The trick, of course, is not getting stuck in the no-sex habit. Once the worst of times has passed, make a concerted effort to reconnect; it can be as easy as making a once-a-week date, no technological devices allowed.
Several of my friends (and a whopping 43 percent of women in the Health.com poll) have gone so far as to put sex on their calendars. Their lives are just too packed for spur-of-the-moment passion, and when sex is right there in ink or pixels, they can be sure to make it happen. 'We look forward to it,' Irene says. 'And since we've made a date, we don't let ourselves get distracted by staring at the computer or TV, or by going to bed separately, which invariably leads to someone falling asleep before anything can happen.'
Too warm to be wild
Being together with a partner for awhile can be divine. You develop private jokes, an awareness of what the other likes, a history. The one thing you cannot have is newness. Without newness...well, I think Bea speaks for a lot of us: 'When we do have sex, it's low-key, comfortable, and comforting,' she says. It's nice. It's sweet. It's like a warm bath. But it is not thrilling.
'Familiarity and passion are opposed to one another,' my friend Carol Gould, a marriage and family therapist in San Francisco, points out. 'What fuels a good relationship-trust and safety-can douse passion, which thrives on unpredictability, mystery, and a tinge of danger.' Maybe that's why 40 percent of you in the Health.com poll described your current sex lives as 'comfortable.' (Seventeen percent said 'sweet,' and roughly 10 percent said 'boring.')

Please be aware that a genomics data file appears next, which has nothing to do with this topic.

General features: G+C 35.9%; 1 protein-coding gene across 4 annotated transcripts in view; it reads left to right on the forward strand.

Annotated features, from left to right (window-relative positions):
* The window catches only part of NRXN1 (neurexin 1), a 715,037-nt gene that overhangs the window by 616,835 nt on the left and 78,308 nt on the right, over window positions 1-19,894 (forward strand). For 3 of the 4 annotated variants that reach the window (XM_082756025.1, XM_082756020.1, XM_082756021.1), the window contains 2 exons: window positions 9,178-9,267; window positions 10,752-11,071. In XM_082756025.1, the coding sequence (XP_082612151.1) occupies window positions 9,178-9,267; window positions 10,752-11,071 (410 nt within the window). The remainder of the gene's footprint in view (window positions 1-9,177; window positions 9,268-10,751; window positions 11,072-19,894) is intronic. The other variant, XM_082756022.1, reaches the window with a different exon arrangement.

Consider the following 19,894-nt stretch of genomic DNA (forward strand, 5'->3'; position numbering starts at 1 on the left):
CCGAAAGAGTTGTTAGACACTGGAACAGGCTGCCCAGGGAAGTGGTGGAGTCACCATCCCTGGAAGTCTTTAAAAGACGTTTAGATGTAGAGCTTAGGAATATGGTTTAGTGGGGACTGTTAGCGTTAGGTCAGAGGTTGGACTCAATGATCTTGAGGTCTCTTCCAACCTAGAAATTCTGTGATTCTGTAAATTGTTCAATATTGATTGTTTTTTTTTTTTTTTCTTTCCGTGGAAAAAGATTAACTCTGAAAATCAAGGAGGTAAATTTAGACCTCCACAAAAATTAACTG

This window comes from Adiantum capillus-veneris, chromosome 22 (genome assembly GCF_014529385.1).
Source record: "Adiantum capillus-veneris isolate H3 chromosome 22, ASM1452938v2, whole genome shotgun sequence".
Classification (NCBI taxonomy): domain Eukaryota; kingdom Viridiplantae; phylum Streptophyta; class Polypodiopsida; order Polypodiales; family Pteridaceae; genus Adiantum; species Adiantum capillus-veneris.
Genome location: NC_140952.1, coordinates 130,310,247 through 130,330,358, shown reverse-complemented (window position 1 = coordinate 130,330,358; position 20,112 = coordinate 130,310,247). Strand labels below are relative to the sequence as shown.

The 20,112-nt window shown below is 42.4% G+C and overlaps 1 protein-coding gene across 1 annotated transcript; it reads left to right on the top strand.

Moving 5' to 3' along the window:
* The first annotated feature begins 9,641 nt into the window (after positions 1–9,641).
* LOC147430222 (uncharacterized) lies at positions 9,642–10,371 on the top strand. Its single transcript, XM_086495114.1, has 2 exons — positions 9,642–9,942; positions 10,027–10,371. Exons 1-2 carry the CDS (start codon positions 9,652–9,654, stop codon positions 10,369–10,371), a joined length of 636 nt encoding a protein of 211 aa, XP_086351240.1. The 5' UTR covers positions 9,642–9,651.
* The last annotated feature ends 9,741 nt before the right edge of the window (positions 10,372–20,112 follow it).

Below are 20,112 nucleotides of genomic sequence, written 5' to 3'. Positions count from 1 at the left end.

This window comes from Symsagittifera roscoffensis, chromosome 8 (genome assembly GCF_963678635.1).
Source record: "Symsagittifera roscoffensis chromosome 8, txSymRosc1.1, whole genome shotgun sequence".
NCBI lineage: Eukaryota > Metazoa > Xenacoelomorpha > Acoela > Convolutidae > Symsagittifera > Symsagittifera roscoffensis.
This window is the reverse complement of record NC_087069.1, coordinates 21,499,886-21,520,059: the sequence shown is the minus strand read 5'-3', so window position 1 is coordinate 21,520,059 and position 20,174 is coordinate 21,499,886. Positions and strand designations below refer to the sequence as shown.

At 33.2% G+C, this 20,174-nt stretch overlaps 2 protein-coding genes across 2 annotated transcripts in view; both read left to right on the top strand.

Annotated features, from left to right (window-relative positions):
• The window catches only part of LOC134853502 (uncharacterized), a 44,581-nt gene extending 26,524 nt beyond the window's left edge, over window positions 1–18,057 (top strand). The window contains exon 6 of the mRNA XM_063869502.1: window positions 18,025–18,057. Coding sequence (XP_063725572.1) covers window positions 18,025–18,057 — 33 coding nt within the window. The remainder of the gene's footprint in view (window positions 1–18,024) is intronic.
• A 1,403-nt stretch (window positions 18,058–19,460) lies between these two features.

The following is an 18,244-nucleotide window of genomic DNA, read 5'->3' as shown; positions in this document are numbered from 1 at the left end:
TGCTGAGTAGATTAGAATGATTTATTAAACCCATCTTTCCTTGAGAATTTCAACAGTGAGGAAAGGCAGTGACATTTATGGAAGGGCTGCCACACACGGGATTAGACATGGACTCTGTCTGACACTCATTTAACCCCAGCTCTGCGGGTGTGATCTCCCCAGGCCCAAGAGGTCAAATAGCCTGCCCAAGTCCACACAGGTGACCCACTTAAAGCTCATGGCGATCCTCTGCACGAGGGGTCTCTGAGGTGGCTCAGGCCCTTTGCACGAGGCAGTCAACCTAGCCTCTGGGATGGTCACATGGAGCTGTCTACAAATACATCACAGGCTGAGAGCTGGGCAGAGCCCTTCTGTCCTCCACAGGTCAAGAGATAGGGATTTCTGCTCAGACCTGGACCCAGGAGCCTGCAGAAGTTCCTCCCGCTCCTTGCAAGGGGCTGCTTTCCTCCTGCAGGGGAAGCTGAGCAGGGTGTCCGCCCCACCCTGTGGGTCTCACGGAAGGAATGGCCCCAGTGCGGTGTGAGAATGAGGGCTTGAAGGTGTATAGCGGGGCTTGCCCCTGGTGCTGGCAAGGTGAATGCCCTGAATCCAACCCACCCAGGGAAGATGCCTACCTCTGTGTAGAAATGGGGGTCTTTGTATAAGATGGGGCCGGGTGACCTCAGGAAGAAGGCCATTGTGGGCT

Even making an effort can seem daunting. Mae used to be a fan of sex toys, but as she and her husband got more and more comfortable with each other, the toys fell by the wayside. These days, anything more than a quickie feels innovative. 'I'm so not motivated to come up with the maid outfit or Ewok suit,' she sighs. (Note: There is no such thing as a woman's Ewok suit. I Googled.)
But again: This is not the end of the world. Schnarch says that it's natural for the rutting-like-bonobos stage we experience early in a relationship to end. We can't sustain that, and we're not designed to. The question is what we replace it with. 'People think good sex is swinging from chandeliers,' he says, 'but one of the most important things in a relationship is to have a sense of peace with each other. That's hard! It's easier to have orgasms!'
Maybe it isn't possible-or even desirable-to recapture the raw excitement of early courtship. That doesn't mean you have to settle for dullsville. There are simple strategies to infuse a sense of newness into your life and make both your relationship and your sex life more fulfilling-no fancy equipment or costumes required.